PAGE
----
San Marcelino & General Luna Streets, Manila, Philippines
www.nationalparks.ph/index.htm - 011-632-302-7381
Paco Park Manila Reviews
a cemetery turned into a concert park Jul 03, 2012
Paco Park is a 4,114.80 square meter recreational garden area and was once Manila’s municipal cemetery during the Spanish colonial period. It is located along General Luna Street and at the east end of Padre Faura Street in Paco district in the City of Manila.
Paco Park was originally planned as a municipal cemetery for the well-off and established aristocratic Spanish families who resided in the old Manila or the city within the walls of Intramuros during the Spanish colonial era.
The cemetery was built in the late 18th century but was completed several decades later and in 1822, the cemetery was used to inter victims of a cholera epidemic that swept across the city. The cemetery is circular in shape, with an inner circular fort that was the original cemetery and with the niches that were placed or located within the hollow walls. As the population continued to grow, a second outer wall was built with the thick adobe walls were hollowed as niches and the top of the walls were made into pathways for promenades. A Roman Catholic chapel was built inside the walls of the Paco Park and it was dedicated to St. Pancratius.
On December 30, 1898, Philippine national hero Dr. José P. Rizal was interred at Paco Park after his execution at Bagumbayan. In 1912, burial or interment at the Paco Park ceased. It had been the burial ground for several generations and descendants of those who were buried in the park had the remains of their ancestors transferred.
During the Second World War, Japanese forces used Paco Park as a central supply and ammunition depot. The high thick adobe walls around the park were ideal for defensive positions of the Japanese. The Japanese just before the liberation of Manila in 1945 dug several trenches and pill boxes around and within the Park with three 75 millimeter guns to defend their fortification against the charging 148th Infantry Regiment of the 1st Battalion of the United States Army and Philippine Commonwealth Army.
A National Park:
Paco Park was converted into a national park in 1966 during the term of President Diosdado Macapagal. Paco Park’s grandeur was slowly restored after the war and since then has remained as a public park and promenade for many teenage sweethearts who could spend quiet moments along the park’s benches and private alcoves.
Paco Park Today:
The park is under the care and responsibility of the National Park’s Development Committee (NPDC). During the Marcos period, through the efforts of the former first lady Imelda R. Marcos, culture was given emphasis and priority in the country and thus, Paco Park was one of the few venues chosen to host events related to culture. On February 29, 1980, Press and Cultural Attaché of the Embassy of the Federal Republic of Germany in the Philippines, started a classical concert within Paco Park as part of the celebrations for the “Philippine-German Month,” and the program became a tradition, a weekly fare held every Friday afternoons and called the, “Paco Park Presents.” This event featured and highlighted the exchange of Filipino and German musical artists who performed at Paco Park and it served as a means to strengthen the bond between Germany and the Philippines. In 1998, the celebration of Philippine-German month was moved from February to March, with the concert starting at 7:00 P.M. But Paco Park Presents continues to celebrate its anniversary every February.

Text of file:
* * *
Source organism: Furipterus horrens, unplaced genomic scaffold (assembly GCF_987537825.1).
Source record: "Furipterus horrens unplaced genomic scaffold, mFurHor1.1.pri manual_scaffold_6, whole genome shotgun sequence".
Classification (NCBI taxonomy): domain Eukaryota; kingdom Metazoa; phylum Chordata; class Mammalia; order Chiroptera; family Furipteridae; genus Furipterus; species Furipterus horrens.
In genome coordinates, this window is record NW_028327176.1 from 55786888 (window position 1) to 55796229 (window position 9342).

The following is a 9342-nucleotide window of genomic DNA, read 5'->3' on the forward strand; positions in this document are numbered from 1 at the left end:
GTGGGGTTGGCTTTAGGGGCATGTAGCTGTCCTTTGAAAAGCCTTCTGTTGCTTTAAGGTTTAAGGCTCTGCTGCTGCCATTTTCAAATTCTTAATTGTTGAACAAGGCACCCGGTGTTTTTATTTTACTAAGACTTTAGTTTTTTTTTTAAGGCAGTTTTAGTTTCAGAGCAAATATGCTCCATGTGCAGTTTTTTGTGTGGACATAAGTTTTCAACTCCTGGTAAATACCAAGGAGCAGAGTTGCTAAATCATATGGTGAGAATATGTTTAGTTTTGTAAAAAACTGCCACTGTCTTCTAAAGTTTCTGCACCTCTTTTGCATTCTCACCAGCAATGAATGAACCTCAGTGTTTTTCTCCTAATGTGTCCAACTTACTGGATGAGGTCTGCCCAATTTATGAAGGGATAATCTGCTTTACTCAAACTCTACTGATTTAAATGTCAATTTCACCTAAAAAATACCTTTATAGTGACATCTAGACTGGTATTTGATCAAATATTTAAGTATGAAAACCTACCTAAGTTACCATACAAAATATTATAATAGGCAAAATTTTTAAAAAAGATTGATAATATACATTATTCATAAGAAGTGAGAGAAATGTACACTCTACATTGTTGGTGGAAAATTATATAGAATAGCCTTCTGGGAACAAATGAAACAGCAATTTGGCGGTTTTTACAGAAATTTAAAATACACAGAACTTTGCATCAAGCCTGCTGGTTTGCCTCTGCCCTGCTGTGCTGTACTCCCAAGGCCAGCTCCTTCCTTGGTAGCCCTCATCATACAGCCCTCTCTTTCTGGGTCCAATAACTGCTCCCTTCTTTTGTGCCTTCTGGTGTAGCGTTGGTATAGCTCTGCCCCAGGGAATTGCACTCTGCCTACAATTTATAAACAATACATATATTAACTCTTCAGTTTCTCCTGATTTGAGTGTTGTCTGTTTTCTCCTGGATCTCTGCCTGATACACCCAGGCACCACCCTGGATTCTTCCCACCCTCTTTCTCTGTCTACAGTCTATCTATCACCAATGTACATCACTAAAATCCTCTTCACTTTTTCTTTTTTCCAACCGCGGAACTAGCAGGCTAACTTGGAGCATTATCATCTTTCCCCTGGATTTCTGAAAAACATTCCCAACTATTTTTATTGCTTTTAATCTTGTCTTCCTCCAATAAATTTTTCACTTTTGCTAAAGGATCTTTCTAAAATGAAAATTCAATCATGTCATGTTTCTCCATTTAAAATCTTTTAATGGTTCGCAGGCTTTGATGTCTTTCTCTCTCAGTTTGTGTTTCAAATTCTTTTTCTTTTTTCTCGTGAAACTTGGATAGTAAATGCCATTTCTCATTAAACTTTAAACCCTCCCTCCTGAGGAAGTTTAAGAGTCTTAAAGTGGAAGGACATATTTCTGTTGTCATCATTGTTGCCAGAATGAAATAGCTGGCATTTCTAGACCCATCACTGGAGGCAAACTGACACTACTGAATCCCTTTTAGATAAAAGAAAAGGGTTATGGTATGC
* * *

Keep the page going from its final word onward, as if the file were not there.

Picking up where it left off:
The park is open Monday to Sunday (except on Wednesday) from 8:00 a.m.to 5:00 p.m. Every Friday by sunset, a FREE concert called "Paco Park Presents" feature the finest musical artists and chorales, local and guests performers for an evening of classical and traditional Filipino music.
Additionally, Paco Park has become a very popular venue for weddings and receptions for couples who prefer garden-like settings.
How to get there:
Take the LRT train and drop off to United Nation Avenue Station. You’ll see Manila Medical Center and Emilio Aguinaldo College. Look for General Luna Street and walk all the way to Paco Park. If you don’t like walking, there are pedicabs (tuk-tuk rides) over there, at the corner of Manila Medical Center that will lead you to the park. Another way is to walk through Padre Faura Street and at the end, you will come directly to PACO PARK.
Part of the list a FREEBIE for Us!
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